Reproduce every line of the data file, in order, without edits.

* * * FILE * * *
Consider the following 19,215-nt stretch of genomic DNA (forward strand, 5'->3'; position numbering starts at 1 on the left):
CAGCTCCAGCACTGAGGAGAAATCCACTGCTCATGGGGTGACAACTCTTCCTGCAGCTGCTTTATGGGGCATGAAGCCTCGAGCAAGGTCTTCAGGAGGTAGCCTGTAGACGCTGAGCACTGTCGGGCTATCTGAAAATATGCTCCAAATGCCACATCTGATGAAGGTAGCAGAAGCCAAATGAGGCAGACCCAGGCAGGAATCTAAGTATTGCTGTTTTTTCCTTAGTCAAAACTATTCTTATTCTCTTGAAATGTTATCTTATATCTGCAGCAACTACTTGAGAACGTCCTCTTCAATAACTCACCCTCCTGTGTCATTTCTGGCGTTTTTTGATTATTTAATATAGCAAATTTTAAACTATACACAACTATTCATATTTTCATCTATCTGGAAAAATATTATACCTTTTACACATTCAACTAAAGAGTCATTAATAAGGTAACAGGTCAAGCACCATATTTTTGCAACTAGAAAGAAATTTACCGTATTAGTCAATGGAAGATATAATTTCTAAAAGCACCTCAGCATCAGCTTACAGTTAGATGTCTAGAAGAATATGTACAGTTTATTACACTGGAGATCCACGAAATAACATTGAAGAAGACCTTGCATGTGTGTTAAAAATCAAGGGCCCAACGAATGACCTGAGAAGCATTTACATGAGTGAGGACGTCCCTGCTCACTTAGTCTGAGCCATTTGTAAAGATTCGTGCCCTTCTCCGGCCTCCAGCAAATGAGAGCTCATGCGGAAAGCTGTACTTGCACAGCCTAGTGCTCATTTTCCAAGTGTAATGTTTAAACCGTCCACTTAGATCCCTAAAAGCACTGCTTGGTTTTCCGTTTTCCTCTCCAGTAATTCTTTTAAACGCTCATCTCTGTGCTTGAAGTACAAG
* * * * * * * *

Consider the following 19,215-nt stretch of genomic DNA (forward strand, 5'->3'; position numbering starts at 1 on the left):
CAGCTCCAGCACTGAGGAGAAATCCACTGCTCATGGGGTGACAACTCTTCCTGCAGCTGCTTTATGGGGCATGAAGCCTCGAGCAAGGTCTTCAGGAGGTAGCCTGTAGACGCTGAGCACTGTCGGGCTATCTGAAAATATGCTCCAAATGCCACATCTGATGAAGGTAGCAGAAGCCAAATGAGGCAGACCCAGGCAGGAATCTAAGTATTGCTGTTTTTTCCTTAGTCAAAACTATTCTTATTCTCTTGAAATGTTATCTTATATCTGCAGCAACTACTTGAGAACGTCCTCTTCAATAACTCACCCTCCTGTGTCATTTCTGGCGTTTTTTGATTATTTAATATAGCAAATTTTAAACTATACACAACTATTCATATTTTCATCTATCTGGAAAAATATTATACCTTTTACACATTCAACTAAAGAGTCATTAATAAGGTAACAGGTCAAGCACCATATTTTTGCAACTAGAAAGAAATTTACCGTATTAGTCAATGGAAGATATAATTTCTAAAAGCACCTCAGCATCAGCTTACAGTTAGATGTCTAGAAGAATATGTACAGTTTATTACACTGGAGATCCACGAAATAACATTGAAGAAGACCTTGCATGTGTGTTAAAAATCAAGGGCCCAACGAATGACCTGAGAAGCATTTACATGAGTGAGGACGTCCCTGCTCACTTAGTCTGAGCCATTTGTAAAGATTCGTGCCCTTCTCCGGCCTCCAGCAAATGAGAGCTCATGCGGAAAGCTGTACTTGCACAGCCTAGTGCTCATTTTCCAAGTGTAATGTTTAAACCGTCCACTTAGATCCCTAAAAGCACTGCTTGGTTTTCCGTTTTCCTCTCCAGTAATTCTTTTAAACGCTCATCTCTGTGCTTGAAGTACAAG